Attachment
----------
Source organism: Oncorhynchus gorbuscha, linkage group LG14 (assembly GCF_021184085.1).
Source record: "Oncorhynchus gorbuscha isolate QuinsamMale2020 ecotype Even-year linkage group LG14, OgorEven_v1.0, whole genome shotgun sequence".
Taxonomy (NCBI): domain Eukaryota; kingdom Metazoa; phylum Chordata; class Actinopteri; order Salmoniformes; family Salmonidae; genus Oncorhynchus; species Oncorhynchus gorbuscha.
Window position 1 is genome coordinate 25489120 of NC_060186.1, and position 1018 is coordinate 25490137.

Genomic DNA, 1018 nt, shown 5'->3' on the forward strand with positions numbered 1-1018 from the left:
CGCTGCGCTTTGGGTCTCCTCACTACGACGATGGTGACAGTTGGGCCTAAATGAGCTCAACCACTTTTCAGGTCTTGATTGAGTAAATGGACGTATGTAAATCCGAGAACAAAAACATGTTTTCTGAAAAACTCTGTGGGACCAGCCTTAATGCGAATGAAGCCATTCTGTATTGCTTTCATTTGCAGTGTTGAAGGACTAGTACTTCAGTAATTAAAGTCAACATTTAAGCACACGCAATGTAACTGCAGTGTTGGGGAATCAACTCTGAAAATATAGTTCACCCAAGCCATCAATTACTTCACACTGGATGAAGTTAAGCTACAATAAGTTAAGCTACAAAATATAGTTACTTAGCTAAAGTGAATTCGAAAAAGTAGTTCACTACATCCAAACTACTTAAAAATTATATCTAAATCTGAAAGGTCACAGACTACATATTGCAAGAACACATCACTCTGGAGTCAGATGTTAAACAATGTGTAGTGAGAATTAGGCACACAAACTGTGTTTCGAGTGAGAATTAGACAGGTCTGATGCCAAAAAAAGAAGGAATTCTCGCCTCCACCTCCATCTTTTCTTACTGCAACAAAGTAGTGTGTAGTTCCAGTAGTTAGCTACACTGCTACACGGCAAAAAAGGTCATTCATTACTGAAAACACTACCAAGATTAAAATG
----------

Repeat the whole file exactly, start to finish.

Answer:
Source organism: Oncorhynchus gorbuscha, linkage group LG14 (assembly GCF_021184085.1).
Source record: "Oncorhynchus gorbuscha isolate QuinsamMale2020 ecotype Even-year linkage group LG14, OgorEven_v1.0, whole genome shotgun sequence".
Taxonomy (NCBI): domain Eukaryota; kingdom Metazoa; phylum Chordata; class Actinopteri; order Salmoniformes; family Salmonidae; genus Oncorhynchus; species Oncorhynchus gorbuscha.
Window position 1 is genome coordinate 25489120 of NC_060186.1, and position 1018 is coordinate 25490137.

Genomic DNA, 1018 nt, shown 5'->3' on the forward strand with positions numbered 1-1018 from the left:
CGCTGCGCTTTGGGTCTCCTCACTACGACGATGGTGACAGTTGGGCCTAAATGAGCTCAACCACTTTTCAGGTCTTGATTGAGTAAATGGACGTATGTAAATCCGAGAACAAAAACATGTTTTCTGAAAAACTCTGTGGGACCAGCCTTAATGCGAATGAAGCCATTCTGTATTGCTTTCATTTGCAGTGTTGAAGGACTAGTACTTCAGTAATTAAAGTCAACATTTAAGCACACGCAATGTAACTGCAGTGTTGGGGAATCAACTCTGAAAATATAGTTCACCCAAGCCATCAATTACTTCACACTGGATGAAGTTAAGCTACAATAAGTTAAGCTACAAAATATAGTTACTTAGCTAAAGTGAATTCGAAAAAGTAGTTCACTACATCCAAACTACTTAAAAATTATATCTAAATCTGAAAGGTCACAGACTACATATTGCAAGAACACATCACTCTGGAGTCAGATGTTAAACAATGTGTAGTGAGAATTAGGCACACAAACTGTGTTTCGAGTGAGAATTAGACAGGTCTGATGCCAAAAAAAGAAGGAATTCTCGCCTCCACCTCCATCTTTTCTTACTGCAACAAAGTAGTGTGTAGTTCCAGTAGTTAGCTACACTGCTACACGGCAAAAAAGGTCATTCATTACTGAAAACACTACCAAGATTAAAATG